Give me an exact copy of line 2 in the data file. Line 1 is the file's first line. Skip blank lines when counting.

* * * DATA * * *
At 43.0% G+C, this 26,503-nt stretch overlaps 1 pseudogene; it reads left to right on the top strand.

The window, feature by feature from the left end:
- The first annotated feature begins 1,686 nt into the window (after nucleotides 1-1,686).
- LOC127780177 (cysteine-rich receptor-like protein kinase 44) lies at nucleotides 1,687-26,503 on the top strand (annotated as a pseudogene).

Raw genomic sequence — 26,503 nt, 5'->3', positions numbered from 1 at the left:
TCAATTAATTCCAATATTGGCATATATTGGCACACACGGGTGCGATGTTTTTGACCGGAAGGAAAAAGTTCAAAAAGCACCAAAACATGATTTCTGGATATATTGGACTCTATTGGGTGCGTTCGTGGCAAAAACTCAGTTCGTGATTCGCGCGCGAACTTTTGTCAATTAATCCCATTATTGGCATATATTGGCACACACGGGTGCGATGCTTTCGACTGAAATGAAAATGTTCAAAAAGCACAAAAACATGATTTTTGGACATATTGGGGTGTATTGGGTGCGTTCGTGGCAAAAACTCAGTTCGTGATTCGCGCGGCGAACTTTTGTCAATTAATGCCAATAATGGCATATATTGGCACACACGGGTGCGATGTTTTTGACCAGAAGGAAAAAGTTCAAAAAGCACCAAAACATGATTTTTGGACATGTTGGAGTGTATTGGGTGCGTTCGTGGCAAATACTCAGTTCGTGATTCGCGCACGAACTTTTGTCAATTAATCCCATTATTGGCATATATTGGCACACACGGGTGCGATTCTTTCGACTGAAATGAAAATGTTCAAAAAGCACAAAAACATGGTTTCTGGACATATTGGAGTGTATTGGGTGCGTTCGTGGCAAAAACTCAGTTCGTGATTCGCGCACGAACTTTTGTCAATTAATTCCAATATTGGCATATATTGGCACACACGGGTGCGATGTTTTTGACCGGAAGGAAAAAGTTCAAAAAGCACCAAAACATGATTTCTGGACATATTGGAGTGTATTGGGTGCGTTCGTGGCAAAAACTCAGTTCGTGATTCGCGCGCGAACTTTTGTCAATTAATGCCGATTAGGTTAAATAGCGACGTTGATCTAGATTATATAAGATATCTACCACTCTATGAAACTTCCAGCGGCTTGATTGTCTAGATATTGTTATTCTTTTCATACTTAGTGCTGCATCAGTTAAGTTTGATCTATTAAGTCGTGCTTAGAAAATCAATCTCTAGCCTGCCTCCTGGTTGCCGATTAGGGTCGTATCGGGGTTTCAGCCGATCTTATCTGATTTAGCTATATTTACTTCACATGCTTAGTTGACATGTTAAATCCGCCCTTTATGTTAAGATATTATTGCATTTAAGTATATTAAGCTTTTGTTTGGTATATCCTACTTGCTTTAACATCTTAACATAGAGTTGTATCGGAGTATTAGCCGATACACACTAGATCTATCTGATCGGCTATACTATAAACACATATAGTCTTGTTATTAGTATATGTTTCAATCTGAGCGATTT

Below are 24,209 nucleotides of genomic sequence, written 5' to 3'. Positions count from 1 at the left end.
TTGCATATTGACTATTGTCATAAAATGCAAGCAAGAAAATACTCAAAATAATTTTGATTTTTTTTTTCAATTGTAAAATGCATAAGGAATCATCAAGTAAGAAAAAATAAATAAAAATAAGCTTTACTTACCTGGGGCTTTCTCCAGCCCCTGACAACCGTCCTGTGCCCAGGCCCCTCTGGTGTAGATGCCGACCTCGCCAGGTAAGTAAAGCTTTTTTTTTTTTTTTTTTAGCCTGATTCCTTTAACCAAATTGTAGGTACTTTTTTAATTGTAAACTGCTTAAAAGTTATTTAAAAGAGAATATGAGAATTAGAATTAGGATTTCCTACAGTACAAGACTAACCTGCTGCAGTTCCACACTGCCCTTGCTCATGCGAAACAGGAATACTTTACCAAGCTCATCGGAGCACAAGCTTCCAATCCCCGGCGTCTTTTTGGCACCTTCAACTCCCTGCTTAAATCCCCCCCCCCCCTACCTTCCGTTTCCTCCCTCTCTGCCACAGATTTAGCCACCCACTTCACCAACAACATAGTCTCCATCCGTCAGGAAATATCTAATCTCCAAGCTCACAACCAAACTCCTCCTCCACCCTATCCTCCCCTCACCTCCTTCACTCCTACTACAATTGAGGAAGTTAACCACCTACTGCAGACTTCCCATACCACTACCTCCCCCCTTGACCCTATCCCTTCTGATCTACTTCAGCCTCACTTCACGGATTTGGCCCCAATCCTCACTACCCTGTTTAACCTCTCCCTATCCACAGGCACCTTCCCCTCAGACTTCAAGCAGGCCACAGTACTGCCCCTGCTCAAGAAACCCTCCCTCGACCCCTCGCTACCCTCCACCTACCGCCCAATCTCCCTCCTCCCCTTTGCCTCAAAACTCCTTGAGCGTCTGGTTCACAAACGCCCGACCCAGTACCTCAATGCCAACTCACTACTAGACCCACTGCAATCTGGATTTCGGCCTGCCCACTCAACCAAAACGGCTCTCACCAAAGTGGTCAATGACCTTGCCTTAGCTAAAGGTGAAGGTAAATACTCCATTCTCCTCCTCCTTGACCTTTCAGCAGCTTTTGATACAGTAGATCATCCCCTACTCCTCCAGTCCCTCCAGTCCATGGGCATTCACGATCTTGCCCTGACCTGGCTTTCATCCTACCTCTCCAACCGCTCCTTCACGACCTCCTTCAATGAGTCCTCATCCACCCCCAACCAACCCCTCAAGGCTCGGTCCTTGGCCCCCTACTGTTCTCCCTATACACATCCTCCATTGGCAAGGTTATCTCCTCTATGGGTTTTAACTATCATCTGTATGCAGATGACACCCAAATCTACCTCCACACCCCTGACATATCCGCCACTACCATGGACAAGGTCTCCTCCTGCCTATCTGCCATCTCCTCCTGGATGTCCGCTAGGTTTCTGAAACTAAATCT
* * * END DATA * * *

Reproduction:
The window, feature by feature from the left end: